From there it was a dash back to Ullswater to change, then on to the Keswick AC awards night. I sat on a table with Pete Richards and Duncan Overton and their partners. so not a quiet moment there, as we hoovered up an impressive buffet. Then Lesley introduced me, and I told a few stories from fell running history, and explained where I was coming from with the new book, before selling/signing a few copies of ‘It’s a hill, get over it’ (as you do). Chatting with club members afterwards it seems that the club has designs on the relay record time for the BGR (was I meant to keep that to myself Phil?!). The less said about being locked out of the Brackenrigg the better, but let’s just say it was a mixup.
Sunday dawned nicely and I had my fill of breakfast before heading up to Dockray and a pleasant stroll up Gowbarrow Fell. I imagined that it would give a good view down over Ullswater, which it did, but only over the two ends, as its own flank gets in the way from the summit. The light effect was pretty neat, as the photo attempts to show. Then the rain came in and I packed in the walking. Heading over the Kirkstone Pass there was zero visibility, and I zoomed down to Staveley to have a fab Wilfs lunch with a friend, before hitting the road for the long drive home. A fine and varied weekend.
There has not been much serious research into fell running. Whilst writing my latest book I have been digging deep down many avenues for potential sources. One of these has been of academic publications. The following [warning – it is quite a long ramble – a description that has been applied to the Bob Graham Round!] is a cherry pick of oddments from two unpublished MSc submissions and one journal paper. Some of it is good and interesting, and much of it rather shaky in my opinion. I leave you to decide. Full refs are at the end of the blog.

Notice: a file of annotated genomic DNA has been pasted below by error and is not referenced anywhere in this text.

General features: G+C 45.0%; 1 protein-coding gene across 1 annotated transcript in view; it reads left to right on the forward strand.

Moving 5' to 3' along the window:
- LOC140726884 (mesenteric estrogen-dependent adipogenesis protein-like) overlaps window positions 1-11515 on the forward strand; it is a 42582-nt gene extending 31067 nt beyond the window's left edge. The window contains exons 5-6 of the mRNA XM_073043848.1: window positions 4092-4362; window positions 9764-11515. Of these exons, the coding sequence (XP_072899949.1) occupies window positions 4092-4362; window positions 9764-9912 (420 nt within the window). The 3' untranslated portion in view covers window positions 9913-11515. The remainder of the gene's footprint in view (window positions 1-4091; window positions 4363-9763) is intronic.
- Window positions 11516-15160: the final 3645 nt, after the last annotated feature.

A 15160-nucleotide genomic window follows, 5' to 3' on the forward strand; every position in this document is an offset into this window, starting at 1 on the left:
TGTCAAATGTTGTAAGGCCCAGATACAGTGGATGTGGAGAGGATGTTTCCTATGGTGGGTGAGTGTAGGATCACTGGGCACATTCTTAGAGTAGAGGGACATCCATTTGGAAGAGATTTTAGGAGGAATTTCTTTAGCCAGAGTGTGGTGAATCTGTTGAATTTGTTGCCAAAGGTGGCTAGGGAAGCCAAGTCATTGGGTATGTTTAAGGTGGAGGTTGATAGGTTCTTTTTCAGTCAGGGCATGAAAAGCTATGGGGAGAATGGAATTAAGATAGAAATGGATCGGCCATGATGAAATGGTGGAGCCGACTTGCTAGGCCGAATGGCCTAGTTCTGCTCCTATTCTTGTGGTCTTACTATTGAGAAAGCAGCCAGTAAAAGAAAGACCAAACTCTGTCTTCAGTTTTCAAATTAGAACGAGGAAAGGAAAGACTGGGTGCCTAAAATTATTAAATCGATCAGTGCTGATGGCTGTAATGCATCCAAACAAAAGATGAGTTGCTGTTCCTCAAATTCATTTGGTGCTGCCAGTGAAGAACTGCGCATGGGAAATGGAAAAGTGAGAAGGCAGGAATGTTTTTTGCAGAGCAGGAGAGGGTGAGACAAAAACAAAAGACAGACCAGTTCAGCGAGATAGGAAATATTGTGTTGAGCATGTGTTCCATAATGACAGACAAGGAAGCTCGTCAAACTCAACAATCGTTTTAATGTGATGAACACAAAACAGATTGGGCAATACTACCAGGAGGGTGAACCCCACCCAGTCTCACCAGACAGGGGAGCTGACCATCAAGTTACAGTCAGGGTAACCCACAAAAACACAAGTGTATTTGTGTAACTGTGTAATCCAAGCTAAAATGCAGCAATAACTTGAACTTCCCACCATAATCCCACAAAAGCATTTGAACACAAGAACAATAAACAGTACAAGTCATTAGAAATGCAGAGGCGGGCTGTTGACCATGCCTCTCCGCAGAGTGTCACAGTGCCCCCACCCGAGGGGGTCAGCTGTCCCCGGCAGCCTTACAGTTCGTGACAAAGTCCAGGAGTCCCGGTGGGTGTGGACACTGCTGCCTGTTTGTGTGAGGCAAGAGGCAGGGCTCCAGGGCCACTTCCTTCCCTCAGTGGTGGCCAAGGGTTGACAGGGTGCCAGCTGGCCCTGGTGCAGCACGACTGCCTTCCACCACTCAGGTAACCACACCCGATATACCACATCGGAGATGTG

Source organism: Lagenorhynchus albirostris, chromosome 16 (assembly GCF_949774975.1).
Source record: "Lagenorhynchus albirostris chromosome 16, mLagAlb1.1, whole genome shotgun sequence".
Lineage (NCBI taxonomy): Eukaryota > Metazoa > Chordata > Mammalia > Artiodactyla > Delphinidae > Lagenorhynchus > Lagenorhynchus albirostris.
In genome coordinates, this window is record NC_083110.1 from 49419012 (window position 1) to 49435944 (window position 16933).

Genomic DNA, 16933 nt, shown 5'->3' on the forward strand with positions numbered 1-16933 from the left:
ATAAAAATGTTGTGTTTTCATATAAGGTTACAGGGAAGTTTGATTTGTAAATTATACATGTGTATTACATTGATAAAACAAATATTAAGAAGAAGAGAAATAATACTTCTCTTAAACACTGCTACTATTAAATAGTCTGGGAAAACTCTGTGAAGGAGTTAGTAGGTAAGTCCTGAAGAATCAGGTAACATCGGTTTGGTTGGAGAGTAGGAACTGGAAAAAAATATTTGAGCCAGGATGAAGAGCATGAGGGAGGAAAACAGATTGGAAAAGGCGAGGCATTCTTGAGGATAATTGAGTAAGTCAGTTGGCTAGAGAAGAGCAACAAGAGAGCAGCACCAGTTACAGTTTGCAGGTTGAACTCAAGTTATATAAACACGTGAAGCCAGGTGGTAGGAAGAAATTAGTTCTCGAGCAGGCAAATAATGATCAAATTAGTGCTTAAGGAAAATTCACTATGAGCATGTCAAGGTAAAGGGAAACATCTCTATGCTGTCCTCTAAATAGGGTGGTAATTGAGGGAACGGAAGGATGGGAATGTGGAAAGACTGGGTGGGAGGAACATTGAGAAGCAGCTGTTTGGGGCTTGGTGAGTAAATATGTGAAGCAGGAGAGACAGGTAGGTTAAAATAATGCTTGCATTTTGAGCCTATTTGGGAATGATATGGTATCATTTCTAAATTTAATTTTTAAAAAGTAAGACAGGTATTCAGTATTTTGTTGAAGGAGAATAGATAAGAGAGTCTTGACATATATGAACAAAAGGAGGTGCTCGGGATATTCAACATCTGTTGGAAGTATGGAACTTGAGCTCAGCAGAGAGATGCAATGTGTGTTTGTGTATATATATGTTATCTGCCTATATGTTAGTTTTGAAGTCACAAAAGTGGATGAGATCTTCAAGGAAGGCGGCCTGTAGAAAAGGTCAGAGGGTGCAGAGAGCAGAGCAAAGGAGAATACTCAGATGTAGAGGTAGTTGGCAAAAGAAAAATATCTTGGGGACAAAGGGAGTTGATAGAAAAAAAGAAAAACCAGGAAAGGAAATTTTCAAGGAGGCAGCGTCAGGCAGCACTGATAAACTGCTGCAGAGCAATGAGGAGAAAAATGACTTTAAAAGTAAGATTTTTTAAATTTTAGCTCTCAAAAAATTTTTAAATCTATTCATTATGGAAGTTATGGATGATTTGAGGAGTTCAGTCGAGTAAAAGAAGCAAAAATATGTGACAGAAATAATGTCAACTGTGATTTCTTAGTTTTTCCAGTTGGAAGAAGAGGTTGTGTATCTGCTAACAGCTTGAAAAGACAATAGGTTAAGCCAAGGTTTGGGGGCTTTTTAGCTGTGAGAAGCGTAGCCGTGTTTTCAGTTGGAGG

If you know of any other research on the subject DO let me know.
1 ….. physiological needs, characteristics and training methods
The subject of Matthews’ research was Fred Reeves and his daughter Helen. Fred was 36 at the time, and his daughter was aged 12. The method was a series of measurement tests on both of them. The tests included ECG for pulse rate, age, height, weight and sum of skin folds from eight sites. Chest and waist girths, leg length and chest depth were also measured, plus vital capacity, maximum voluntary ventilation, forced expiratory volume, forced expiratory flow, and forced mid-exploratory flow. Fred’s tests were done on a treadmill, Helen’s on a bicycle ergometer. Some of the main data from the above is summarised here:
|Leg length (cms)||84||71|
|Body surface area (sq cms)||180||126|
|Body fat %||6.64||17|
|Resting heart rate (bpm)||42||56|
My notes are a little sketchy here (I had to view the dissertation in the Leeds Uni library, and at the time had no particular intention to do anything with them, as it didn’t fit with where my writing was going).
Matthews was going down the path of: ‘Heredity, it seems, imposes the limits on the physical fitness that an individual can attain’. Then refers to research on twins, identical and non, sedentary and trained, before quoting Astrand: ‘choose your parents’. He concludes that a father and daughter will have greater genetic variability than non-identical twins (but I noted that in this study there seemed to be no study of the impact of the mother’s genes).